My friend Claire is a regular volunteer at a local soup kitchen in Chicago. Last winter, she got to know many of the usual clients, and she noticed how many of them had inadequate footwear for the winter months. She started an online fundraising page, hoping to raise a couple hundred dollars to purchase high quality winter boots, socks, and hand warmers for her friends in need. One by one, she accompanied each of them to a local department store, making sure that each of them received the exact boots they wanted in the right color, size, and style. She reported most of them opted for good fit and function over fashion!  Having a personal relationship made a significant difference in meeting their needs.

Not everyone has the time or energy to invest in such relationships with the homeless. Claire’s story of generosity reminds me to keep our giving personal, and at the very least, take time to inquire about what a person needs before you take action in a situation.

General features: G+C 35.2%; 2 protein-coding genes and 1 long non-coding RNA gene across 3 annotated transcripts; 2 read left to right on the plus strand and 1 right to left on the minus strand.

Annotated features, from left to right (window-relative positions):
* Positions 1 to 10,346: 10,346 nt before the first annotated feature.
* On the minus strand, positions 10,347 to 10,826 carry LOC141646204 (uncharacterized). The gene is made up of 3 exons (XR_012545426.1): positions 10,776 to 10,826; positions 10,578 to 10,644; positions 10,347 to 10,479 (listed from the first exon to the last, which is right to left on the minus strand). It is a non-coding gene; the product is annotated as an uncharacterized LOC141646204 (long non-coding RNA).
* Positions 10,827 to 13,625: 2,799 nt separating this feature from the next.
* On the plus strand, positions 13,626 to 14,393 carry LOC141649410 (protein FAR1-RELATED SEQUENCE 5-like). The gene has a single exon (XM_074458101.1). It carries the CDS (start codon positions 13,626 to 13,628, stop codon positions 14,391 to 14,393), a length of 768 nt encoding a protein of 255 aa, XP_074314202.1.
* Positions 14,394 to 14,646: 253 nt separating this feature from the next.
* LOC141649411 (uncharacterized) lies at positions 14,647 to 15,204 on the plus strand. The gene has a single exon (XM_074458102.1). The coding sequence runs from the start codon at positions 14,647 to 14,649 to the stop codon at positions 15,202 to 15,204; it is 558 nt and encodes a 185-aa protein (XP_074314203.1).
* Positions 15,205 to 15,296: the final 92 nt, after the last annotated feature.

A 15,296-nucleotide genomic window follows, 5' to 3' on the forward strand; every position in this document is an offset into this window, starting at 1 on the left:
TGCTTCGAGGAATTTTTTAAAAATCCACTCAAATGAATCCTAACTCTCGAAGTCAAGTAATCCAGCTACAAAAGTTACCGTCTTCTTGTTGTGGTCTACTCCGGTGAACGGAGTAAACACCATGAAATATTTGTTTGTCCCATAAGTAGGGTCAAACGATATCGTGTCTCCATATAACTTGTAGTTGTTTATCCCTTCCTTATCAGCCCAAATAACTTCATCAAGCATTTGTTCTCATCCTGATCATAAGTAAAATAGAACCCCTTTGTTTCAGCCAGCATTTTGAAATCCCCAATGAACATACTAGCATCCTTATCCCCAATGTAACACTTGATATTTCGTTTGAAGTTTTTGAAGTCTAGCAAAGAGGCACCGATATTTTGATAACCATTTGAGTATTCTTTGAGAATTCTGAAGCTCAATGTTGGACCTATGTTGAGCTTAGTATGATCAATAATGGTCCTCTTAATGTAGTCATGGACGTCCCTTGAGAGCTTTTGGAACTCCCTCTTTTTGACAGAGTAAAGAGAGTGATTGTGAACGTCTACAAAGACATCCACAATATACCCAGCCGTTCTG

ASK BEFORE YOU ACT:

I know a family who lost their home in a fire many years ago. When you’ve lost everything, the last thing you want is someone else’s used towels and bed sheets. They said the best gifts they received were gift cards to their favorite department stores. This gave them the dignity of choice, and it allowed them to replace items on their own timeframe. It also gave them a sense of control over a situation in which they were completely powerless.

If there is a natural disaster or a human tragedy where you truly do not know anyone, make a personal connection before deciding how to respond. Perhaps have someone from your parish contact one of the local church communities. Express your concern, offer your prayers, and then ask, “Is there anything you need? What would be most helpful right now?” As the giver, do not decide in advance what you think they need. Ask, and wait for a response, then respond appropriately.

DO YOUR HOMEWORK: